Hollywood’s immigration lawyers are working overtime as they try to help overseas talent deal with the repercussions of President Trump’s travel ban.
The ban affects visa holders from seven countries, including Iran, Syria and Sudan. Actors and musicians with passports from those countries — even those with dual citizenship in other countries, such as the United Kingdom or Canada — now find themselves unable to travel to the U.S. for work.
“Our phones have been ringing off the hook,” said attorney Lorraine D’Alessio, who has many entertainment clients who are affected. “They’re aware that they cannot travel now. They’ll have to turn down jobs.”
Overseas workers typically obtain an O-1 visa to work in the U.S., which is open to those who possess “extraordinary ability” in the arts, sports, and other fields. Under Trump’s executive order, visa holders — including O-1 visas — from the seven countries are barred from entering the country for 90 days.
“That is already effecting delays in productions of all sorts,” said attorney Richard Tashjian, who is based in Glendale. “There’s a lot of Iranian talent out there.”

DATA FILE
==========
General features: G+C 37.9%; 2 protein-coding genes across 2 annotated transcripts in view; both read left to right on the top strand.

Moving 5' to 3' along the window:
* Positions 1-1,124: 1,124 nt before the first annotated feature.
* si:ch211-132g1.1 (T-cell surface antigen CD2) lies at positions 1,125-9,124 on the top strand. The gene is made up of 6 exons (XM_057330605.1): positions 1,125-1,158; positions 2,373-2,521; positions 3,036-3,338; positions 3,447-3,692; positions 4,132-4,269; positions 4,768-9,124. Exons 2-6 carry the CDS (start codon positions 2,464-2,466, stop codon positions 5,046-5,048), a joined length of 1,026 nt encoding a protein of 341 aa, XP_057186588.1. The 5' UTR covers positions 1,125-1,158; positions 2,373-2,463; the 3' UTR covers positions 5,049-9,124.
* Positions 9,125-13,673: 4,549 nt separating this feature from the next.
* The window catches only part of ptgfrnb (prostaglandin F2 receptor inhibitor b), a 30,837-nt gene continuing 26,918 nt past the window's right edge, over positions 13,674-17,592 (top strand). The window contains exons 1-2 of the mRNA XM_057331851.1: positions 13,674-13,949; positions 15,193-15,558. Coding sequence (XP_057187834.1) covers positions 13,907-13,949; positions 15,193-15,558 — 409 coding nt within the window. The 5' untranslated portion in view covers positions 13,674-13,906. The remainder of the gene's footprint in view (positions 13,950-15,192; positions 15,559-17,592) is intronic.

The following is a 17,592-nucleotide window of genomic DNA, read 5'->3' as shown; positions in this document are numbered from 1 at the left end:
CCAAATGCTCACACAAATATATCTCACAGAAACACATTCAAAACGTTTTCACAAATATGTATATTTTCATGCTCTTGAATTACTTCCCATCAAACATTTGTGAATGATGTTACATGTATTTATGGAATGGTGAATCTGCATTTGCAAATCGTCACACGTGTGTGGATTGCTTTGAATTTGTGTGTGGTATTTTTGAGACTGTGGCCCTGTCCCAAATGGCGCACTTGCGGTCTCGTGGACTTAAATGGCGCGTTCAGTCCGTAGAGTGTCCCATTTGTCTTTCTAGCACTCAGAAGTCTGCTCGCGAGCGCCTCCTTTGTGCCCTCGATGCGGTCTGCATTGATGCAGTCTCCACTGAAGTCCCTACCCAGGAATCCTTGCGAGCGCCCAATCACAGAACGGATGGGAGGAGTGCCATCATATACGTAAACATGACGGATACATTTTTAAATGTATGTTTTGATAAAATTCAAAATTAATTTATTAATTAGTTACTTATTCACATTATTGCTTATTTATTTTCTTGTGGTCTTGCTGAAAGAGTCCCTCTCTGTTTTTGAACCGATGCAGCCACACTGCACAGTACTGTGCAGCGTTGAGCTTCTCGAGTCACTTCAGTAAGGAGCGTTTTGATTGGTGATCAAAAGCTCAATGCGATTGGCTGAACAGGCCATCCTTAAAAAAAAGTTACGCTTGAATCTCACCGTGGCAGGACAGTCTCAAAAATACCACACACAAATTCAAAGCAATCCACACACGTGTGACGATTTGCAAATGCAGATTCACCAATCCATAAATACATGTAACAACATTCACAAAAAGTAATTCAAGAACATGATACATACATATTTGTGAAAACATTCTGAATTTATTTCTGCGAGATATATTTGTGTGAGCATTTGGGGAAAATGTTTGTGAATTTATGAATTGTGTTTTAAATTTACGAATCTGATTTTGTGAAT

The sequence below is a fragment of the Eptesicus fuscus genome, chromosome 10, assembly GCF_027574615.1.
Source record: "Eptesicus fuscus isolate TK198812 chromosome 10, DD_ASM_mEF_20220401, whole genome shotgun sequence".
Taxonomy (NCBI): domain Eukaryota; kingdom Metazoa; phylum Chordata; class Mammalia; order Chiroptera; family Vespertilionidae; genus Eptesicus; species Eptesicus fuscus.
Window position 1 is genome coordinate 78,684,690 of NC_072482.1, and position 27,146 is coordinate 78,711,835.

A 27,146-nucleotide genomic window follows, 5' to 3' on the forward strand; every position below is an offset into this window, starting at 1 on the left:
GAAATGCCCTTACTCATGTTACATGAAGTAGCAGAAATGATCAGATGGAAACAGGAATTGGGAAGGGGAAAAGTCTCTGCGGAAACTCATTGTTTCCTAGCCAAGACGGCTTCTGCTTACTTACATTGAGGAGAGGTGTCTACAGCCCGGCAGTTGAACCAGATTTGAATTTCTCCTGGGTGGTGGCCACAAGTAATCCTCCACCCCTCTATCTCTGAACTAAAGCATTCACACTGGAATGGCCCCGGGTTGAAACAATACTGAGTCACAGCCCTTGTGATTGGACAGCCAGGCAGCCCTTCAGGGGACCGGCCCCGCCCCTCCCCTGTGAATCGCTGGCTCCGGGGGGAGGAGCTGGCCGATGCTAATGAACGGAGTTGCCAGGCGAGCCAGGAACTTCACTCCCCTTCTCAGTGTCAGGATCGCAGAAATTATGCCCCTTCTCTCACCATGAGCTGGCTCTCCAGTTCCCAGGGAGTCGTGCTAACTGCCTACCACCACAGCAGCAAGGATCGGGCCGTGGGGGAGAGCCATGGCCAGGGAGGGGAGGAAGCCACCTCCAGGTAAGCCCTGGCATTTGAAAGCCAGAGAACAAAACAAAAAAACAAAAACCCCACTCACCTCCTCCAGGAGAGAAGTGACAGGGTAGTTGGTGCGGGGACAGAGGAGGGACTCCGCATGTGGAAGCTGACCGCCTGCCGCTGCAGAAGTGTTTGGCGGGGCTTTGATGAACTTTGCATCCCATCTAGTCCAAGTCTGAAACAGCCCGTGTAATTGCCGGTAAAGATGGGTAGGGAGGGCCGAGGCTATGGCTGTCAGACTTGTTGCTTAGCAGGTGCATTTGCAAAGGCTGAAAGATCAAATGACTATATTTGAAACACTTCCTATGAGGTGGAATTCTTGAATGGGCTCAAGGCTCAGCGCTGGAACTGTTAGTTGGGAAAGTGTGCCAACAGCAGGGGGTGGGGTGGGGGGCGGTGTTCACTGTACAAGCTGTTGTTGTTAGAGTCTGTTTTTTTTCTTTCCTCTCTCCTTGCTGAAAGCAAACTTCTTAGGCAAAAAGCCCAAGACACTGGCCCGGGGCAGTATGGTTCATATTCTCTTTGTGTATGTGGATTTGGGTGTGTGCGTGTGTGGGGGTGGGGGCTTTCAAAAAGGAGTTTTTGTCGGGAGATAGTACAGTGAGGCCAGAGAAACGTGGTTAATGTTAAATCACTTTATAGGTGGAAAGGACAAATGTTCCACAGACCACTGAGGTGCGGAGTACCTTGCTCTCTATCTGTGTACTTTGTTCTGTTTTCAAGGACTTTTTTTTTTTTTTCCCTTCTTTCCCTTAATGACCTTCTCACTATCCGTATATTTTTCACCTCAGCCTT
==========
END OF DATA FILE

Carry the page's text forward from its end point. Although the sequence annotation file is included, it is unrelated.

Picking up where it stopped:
Tashjian said he is working with an Armenian singer who was born in Syria, and is trying to come to the U.S. for a concert tour. Over the weekend, the singer went in for an interview at the U.S. embassy in Armenia, but was turned away.
“We don’t know how long it’s going to take for him to get a visa,” Tashjian said. “The promoter may end up having to cancel all the shows and refile everything.”The ban also affects foreign citizens currently in the U.S. on O-1 visas. They can no longer leave the country — either for work or family trips — for fear of being unable to return.
“A lot of practitioners are advising their clients, ‘Don’t leave the U.S.,'” said attorney Heidy Trombi. “It’s absolutely ridiculous.”
Alan Klein, an attorney who advises studios on immigration issues, said he began warning clients weeks ago to expedite their plans if they wanted to hire Middle Eastern actors.
“It was apparent he wasn’t fooling around,” Klein said, speaking of Trump.
Klein said he had some clients who were stranded at LAX over the weekend. “They’ve all been finally let in, but there were people that did have quite a few hours to wait at inspection,” he said.
Initially, green card holders were swept up in the order. That directive was later reversed, though it appears green card holders may still experience delays.”It’s constantly evolving,” said attorney Jeffrey Ehrenpreis. “Every day it seems like there’s something new.”